Chances are that if you don’t buy into any medical conspiracy theories, someone else close to you does. A new survey from the University of Chicago has found that nearly half of all Americans believe in at least one conspiracy theory, ranging from cancer-causing cell phones to the government’s indifference to “harmful” vaccines.
Conspiracy theories aren’t just fanciful ideas; they approach delusion, argues study leader Dr. J. Eric Oliver, who researches political psychology and public opinion at Chicago. According to Oliver, when people believe in conspiracy theories they demonstrate a fundamental unwillingness to accept scientific reason. The ideas are challenging to them, so they bristle — eventually forming conclusions just for the sake of knowing something.
"Science in general — medicine in particular — is complicated and cognitively challenging because you have to carry around a lot of uncertainty," Oliver told Reuters. "To talk about epidemiology and probability theories is difficult to understand as opposed to 'if you put this substance in your body, it's going to be bad.’”
For example, it’s easy to argue, as talk show host Jenny McCarthy famously has, that vaccine rates rising alongside autism diagnosis means vaccines somehow cause autism. That correlation is easy. It’s much harder, and far less satisfying, to wrestle with the large problem of over-diagnosis, rising ADHD rates, shortening attention spans, less-active youth culture, and cost-benefit analyses of not getting vaccinated, and not instantly be able to take a side.
In the study, Oliver’s team looked at data from 1,351 adults who answered an online survey between August and September 2013. Participants read six conspiracy theories. They reported whether they had heard the theory and if they agreed or disagreed with it.
The six theories included: the government’s conspiracy to infect black people with HIV, to deprive citizens of access to alternative medicines, its ambivalence toward cell phones’ cancer-causing properties, its use of genetically modified organisms to shrink the population, that vaccines cause autism, and that fluoridation enables companies to pollute water supplies.
Overall, 49 percent of respondents agreed with at least one of the theories. Some 37 percent of people said they believed the government tries to limit access to natural cures, while less than a third were willing to say they actively disagreed with the theory. When it came to autism-causing vaccines, 20 percent agreed and 44 percent disagreed. Only 69 percent of people had ever heard of the theory.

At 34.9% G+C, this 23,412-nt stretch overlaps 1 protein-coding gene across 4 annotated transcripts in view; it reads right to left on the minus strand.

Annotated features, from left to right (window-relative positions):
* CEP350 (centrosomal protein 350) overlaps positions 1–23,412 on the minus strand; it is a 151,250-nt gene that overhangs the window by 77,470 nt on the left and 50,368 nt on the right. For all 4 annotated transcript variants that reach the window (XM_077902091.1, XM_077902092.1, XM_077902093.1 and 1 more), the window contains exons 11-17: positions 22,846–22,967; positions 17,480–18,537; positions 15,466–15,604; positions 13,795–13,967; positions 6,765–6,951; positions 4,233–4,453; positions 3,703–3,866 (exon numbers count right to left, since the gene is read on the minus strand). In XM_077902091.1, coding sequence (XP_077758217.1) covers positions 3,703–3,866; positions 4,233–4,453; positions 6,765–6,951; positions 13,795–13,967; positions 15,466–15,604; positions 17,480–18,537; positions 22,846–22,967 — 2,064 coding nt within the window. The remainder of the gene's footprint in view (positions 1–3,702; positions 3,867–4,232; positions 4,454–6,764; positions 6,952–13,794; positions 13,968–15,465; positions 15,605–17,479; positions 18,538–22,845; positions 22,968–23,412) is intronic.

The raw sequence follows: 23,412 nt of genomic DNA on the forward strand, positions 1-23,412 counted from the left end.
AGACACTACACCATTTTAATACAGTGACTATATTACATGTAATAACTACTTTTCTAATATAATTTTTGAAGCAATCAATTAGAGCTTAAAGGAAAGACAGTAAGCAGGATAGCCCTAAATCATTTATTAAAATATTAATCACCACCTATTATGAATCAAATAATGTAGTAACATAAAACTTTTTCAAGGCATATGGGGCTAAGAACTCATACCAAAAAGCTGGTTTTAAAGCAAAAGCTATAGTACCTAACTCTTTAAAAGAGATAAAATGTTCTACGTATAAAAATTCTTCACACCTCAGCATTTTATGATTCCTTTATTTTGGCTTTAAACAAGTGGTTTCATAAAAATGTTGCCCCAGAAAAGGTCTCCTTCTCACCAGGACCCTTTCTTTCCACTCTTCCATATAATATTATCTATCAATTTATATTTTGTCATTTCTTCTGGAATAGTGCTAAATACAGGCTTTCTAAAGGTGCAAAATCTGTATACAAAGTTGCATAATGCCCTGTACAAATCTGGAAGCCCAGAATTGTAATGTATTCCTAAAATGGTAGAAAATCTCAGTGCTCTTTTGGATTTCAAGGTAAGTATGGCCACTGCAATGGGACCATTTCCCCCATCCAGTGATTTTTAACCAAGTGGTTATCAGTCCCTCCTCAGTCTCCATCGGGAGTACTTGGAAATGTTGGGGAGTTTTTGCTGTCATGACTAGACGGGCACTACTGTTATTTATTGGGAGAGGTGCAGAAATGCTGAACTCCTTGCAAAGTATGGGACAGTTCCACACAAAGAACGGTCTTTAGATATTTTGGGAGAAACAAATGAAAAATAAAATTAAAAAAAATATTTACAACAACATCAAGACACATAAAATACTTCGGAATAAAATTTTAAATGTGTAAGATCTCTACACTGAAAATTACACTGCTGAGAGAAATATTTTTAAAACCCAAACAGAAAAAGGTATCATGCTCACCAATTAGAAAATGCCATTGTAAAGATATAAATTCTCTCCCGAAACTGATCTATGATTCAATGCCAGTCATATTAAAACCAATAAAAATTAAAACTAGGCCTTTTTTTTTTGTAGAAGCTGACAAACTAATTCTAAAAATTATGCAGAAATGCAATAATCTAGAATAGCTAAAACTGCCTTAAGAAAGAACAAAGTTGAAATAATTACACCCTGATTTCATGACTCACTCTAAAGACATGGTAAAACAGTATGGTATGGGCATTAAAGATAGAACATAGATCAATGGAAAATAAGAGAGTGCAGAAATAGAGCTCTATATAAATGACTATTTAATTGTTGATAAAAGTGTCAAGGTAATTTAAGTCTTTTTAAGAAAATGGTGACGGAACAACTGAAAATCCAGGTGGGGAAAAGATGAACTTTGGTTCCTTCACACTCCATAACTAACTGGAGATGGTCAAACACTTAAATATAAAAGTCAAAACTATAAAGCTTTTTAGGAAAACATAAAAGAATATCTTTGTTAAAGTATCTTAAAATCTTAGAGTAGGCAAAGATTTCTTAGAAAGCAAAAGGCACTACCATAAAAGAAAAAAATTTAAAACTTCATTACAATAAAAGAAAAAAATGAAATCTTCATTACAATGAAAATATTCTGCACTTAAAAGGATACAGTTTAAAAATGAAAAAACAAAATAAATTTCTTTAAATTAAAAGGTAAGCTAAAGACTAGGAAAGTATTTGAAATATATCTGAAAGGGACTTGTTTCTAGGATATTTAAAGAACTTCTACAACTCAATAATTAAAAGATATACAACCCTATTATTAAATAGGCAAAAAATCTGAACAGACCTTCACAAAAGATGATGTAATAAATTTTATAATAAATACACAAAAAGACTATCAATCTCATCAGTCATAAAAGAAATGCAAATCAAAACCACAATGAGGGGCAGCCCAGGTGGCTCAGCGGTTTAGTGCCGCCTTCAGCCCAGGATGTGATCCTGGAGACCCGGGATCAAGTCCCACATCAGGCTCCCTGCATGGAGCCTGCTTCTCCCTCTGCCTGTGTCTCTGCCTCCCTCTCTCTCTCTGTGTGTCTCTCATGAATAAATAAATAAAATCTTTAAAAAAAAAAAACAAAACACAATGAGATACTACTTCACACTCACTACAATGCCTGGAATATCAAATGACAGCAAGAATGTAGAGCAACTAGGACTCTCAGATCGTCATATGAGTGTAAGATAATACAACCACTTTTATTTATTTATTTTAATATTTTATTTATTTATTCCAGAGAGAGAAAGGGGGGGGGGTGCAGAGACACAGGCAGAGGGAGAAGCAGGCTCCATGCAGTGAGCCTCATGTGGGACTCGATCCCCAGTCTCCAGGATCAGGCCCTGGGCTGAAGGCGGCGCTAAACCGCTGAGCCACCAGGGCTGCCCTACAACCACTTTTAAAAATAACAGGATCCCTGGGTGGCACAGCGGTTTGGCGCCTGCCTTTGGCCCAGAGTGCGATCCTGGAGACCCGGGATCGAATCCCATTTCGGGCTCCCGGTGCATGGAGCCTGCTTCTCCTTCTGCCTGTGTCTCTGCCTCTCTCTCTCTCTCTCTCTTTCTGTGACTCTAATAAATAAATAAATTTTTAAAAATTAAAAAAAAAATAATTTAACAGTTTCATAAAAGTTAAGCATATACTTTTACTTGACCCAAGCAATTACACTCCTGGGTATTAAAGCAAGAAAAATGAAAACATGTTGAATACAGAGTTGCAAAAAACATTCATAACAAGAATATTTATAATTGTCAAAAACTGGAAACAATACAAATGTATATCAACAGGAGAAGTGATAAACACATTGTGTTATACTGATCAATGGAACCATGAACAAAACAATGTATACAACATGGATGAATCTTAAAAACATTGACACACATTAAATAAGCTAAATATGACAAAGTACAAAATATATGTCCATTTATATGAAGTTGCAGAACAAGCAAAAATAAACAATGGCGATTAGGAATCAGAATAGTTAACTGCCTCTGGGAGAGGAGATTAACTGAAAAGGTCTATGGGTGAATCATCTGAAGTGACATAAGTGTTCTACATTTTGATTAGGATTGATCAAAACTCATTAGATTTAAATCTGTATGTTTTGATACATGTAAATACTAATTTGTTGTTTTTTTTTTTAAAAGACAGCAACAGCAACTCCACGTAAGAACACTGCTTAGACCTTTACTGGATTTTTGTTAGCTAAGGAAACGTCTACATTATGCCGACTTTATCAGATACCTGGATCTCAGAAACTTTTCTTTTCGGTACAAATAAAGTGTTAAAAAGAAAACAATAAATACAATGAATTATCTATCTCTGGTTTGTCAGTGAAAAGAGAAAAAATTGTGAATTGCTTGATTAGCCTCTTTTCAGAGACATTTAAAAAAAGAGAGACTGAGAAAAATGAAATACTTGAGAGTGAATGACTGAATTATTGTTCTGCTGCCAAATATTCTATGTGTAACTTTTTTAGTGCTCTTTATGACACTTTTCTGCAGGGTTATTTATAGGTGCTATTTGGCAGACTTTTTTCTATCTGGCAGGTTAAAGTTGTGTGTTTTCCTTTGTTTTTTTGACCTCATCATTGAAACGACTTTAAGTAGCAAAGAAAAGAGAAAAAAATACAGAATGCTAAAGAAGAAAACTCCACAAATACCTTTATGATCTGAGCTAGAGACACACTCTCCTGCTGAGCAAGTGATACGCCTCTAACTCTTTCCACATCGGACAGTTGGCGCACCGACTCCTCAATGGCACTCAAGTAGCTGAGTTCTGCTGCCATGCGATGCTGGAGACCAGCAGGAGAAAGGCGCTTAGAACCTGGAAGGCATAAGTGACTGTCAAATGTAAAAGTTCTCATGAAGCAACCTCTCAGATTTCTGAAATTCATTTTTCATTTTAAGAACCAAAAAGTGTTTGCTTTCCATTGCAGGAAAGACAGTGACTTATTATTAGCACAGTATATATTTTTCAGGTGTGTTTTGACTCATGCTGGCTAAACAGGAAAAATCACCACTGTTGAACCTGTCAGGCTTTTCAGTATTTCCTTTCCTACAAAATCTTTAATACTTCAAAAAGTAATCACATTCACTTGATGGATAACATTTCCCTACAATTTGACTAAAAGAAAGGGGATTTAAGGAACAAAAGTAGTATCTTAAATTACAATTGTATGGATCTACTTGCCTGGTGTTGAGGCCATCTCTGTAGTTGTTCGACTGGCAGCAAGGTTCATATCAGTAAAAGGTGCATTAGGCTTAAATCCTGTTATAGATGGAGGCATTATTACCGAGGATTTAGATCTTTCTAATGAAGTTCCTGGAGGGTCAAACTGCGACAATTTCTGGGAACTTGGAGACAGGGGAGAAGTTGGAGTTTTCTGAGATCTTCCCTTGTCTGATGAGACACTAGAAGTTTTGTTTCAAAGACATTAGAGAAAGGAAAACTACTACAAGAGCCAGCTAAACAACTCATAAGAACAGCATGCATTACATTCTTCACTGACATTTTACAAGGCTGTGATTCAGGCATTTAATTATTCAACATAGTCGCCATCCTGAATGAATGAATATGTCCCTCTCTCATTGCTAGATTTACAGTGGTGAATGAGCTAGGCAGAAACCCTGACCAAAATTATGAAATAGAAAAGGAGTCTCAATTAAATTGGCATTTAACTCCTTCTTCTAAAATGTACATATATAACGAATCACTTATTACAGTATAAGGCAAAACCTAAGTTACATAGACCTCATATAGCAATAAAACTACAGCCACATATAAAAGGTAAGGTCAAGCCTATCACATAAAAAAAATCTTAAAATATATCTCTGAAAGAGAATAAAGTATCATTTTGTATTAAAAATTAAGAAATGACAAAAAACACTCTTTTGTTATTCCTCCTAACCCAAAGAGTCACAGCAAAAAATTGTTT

Oliver and his colleagues are hesitant to write off the conspiracy theorists completely. "Although it is common to disparage adherents of conspiracy theories as a delusional fringe of paranoid cranks,” they wrote, “our data suggest that medical conspiracy theories are widely known, broadly endorsed, and highly predictive of many common health behaviors.”
But does endorsement imply truth? One of the beauties of science is that it’s true even if you don’t believe it. Dogma has never had a place in the discipline, and a growing number of people espousing a certain falsehood only serves to entrench us in our collective ignorance. Rightness is found in fact, not in enough people being wrong.
"It's important to increase information about health and science to the public," Oliver told Reuters. "I think scientific thinking is not a very intuitive way to see the world. For people who don't have a lot of education, it's relatively easy to reject the scientific way of thinking about things."
Source: Oliver J, Wood T. Medical Conspiracy Theories and Health Behaviors in the United States. JAMA Internal Medicine. 2014.